CRM and the Enterprise 2.0 Challenge

What is the potential opportunity for Web 2.0 technologies in the enterprise space? A whopping US$4.6 billion a by 2013, according to a tally Forrester Research arrives at in a report released earlier this year. Spending on Web-based enterprise technologies, including social networking, RSS (really simple syndication), blogs, wikis, mashups, podcasting and widgets will grow by 43 percent each year for the next five years, the firm predicts.

The customer relationship management industry is a natural supplier for this next tech evolution. At bottom, Web 2.0 technologies have come to represent a fundamentally new way to connect — and even collaborate — with customers, prospects, employees, partners and suppliers.

CRM vendors have taken note.

Recent examples run the gamut from the acquisition of Talisma to the mini Web 2.0 apps Oracle has been releasing to enhance its CRM platform to the recent release of Acrobat v. 9, which offers native support of Flash along with a beta release of online tools designed to enhance collaboration.

Then there is Salesforce for Google Apps, a product that combines Google’s budding suite of productivity applications with the ubiquitous on-demand customer relationship management application.

SAP is redoubling its commitment to Web 2.0, as evidenced by numerous blog and analyst reports following its recent Sapphire conference.

Still Not Enough?

Despite all of these efforts, there is a pervasive concern that not enough CRM companies are making the necessary ground-up, internal changes to develop truly collaborative and interactive tools.

The results of her firm’s recent survey of several enterprise vendors about their level of Web 2.0 adoption were disappointing, reported Maggie Fox, principal with Social Media Group.

“All firms are clearly thinking about it,” she told CRM Buyer, “but few have a big institutional push” to develop these technologies.

Ranking the companies on the basis of Web 2.0 adoption across the enterprise, its integration in the product suite, and such metrics as unofficial employee engagement, Social Media found that Microsoft — which has not developed much cred in this space — was in the lower 50 percentile, Fox said. More worrisome was the fact that most of the vendors in her survey were trailing Microsoft.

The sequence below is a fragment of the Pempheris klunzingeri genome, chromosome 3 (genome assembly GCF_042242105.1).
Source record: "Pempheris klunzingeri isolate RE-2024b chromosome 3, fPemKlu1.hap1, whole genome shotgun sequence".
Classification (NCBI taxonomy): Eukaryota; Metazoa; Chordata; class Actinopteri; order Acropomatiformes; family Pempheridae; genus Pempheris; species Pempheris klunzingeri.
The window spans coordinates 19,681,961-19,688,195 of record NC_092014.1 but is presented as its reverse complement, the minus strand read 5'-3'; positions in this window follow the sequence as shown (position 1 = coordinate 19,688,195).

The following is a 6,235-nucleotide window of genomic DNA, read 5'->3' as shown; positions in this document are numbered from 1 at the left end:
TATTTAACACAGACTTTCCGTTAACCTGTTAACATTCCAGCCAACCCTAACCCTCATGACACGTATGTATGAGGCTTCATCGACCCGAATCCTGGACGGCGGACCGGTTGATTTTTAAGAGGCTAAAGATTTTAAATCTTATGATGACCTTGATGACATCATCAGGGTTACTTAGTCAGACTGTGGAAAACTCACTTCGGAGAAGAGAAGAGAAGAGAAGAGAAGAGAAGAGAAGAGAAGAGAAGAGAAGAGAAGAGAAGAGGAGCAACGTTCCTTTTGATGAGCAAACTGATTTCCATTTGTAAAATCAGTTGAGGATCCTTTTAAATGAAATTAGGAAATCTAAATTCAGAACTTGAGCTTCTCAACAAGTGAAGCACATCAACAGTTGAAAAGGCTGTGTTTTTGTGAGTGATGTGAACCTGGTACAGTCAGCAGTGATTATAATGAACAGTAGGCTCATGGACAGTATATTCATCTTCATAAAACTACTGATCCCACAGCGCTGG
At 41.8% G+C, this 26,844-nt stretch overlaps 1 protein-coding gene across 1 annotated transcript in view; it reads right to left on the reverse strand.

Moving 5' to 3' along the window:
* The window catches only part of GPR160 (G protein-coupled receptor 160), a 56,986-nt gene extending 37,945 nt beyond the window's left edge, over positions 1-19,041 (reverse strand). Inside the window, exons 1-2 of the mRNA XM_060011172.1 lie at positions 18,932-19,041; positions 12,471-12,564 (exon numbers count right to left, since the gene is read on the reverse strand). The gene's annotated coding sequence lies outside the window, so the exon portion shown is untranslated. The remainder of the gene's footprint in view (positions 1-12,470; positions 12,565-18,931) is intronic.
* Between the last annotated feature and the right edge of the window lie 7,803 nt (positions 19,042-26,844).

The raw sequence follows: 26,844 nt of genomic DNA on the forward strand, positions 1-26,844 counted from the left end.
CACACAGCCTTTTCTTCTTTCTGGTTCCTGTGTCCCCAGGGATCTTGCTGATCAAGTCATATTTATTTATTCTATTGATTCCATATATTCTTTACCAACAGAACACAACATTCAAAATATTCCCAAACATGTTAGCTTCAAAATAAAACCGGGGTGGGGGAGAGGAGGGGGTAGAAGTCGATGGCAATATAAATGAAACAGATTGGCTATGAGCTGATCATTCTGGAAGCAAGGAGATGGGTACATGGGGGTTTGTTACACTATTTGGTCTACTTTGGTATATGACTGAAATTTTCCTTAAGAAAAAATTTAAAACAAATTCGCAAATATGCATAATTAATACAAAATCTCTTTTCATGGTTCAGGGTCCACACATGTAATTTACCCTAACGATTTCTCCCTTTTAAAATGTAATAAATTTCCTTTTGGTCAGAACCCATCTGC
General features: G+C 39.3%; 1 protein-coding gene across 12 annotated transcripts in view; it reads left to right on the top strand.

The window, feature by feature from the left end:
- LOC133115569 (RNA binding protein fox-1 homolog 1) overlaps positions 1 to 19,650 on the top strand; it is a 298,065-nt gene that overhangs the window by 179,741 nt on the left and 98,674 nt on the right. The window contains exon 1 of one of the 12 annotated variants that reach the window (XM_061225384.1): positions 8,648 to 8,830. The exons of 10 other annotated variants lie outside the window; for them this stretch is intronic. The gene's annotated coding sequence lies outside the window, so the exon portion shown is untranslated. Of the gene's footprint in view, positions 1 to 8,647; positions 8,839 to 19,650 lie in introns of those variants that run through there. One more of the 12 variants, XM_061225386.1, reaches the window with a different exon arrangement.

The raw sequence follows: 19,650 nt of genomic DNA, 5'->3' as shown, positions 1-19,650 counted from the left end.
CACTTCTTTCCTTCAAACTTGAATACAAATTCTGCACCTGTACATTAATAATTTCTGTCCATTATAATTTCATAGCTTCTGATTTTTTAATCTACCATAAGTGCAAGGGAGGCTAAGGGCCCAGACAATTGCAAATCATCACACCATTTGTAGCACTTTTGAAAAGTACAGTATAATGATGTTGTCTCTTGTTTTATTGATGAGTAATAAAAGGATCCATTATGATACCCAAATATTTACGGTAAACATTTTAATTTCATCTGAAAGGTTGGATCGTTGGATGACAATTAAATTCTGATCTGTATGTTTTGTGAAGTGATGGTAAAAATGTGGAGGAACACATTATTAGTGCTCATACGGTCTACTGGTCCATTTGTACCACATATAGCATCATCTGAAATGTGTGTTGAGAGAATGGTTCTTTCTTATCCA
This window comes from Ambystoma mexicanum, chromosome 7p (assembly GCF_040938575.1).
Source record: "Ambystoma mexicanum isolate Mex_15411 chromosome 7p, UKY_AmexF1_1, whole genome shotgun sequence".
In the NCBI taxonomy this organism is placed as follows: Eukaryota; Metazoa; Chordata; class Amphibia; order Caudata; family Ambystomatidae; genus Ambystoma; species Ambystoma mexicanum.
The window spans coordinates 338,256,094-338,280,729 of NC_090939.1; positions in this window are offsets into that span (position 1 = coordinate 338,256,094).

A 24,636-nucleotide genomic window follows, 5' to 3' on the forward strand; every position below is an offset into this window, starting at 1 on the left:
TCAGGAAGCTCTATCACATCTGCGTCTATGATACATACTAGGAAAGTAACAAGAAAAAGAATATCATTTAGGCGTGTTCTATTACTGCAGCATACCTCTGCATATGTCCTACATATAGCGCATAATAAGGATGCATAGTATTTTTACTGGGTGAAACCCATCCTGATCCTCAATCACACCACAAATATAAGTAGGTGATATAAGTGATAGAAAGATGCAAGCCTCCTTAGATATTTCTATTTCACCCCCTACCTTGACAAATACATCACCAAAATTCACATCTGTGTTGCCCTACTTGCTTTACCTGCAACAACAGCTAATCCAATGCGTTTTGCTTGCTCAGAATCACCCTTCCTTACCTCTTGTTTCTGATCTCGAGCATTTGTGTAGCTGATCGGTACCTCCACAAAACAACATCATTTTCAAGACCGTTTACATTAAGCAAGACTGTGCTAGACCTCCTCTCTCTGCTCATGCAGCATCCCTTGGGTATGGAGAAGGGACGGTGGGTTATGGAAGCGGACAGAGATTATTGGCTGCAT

There are any number of reasons for this gap — whether real or perceived — between demand for the tools and actual delivery by vendors. They range from the tools’ newness to their tricky economics.

“I think we are at beginning of the opportunities that can be had from integrating Web 2.0 tools into CRM,” Rebecca Wettemann, vice president of Nucleus Research, told CRM Buyer.

It’s not so much that vendors are disinclined to make the necessary investments in their products. Rather, she said, the industry is still at the beginning of the learning curve in determining which functions are most valuable to the enterprise.

“Consider social networking,” Wettemann said. “It is very important to know how a new prospect or contact is related to your company or the industry. But knowing when and about what that person last Twittered? Not so much.” The challenge is for vendors to balance the benefits of Web 2.0 with their distractions.

Also, many Web 2.0 tools are already free, as the Forrester Report points out. Enterprise versions are likely to be commoditized as well.

IBM Leads

Interestingly, given that it’s an established tech company from an earlier generation, IBM appears to be at the top of its Web 2.0 game. It was the highest-ranking firm in the Social Media survey, placing in the top 20 percentile.

By most metrics — from its product rollout to enterprise strategy to even cultural heros — IBM is making all the right moves, Louis Columbus, an analyst with Cincom, told CRM Buyer.

For starters, IBM has five major initiatives underway to accentuate collaboration within and between groups, he said, ticking them off.

“Most significant is Lotus Connections, a Web-based app that is quite good. There’s also Lotus Quickr, which has been specifically designed for intergroup collaboration and document sharing. WebSphere Portal, a mainstay of the company’s direction with regard to collaborative technologies, has been designed to include support for WorkPlace.”

Finally, Columbus concluded, IBM has been working on integrating instant messaging into its applications as well, via Lotus Sametime.

“IBM is working to create a single platform on which they can provide social networking, collaborative process, and enterprise content management integration,” he said. “WebSphere’s role as an SOA (service-oriented architecture) is going to be solidified by these strategies as well.”

Even its corporate heroes are Web 2.0-savvy, Columbus added. “Andrew McAfee is a professor at Harvard and the guy who coined the term ‘Enterprise 2.0.’ IBM thinks this guys rocks and has really captured the essence of how companies will adopt Web 2.0 technologies. In fact, IBM is saying that enterprise-level mash-ups could eventually happen from the concepts inherent in Enterprise 2.0.”

For all the products it has rolled out, it is that last factor that Social Group’s Fox considers most telling — both for ranking IBM and as a guide for selecting the best vendor of a particular tool set.

“Always look at the firm’s holistic approach,” she advised. “Is it doing things like encouraging employee engagement, participating in industry collaborative projects and so on?”

The industry is too new, said Fox, to cite more tangible benchmarks for buying companies.

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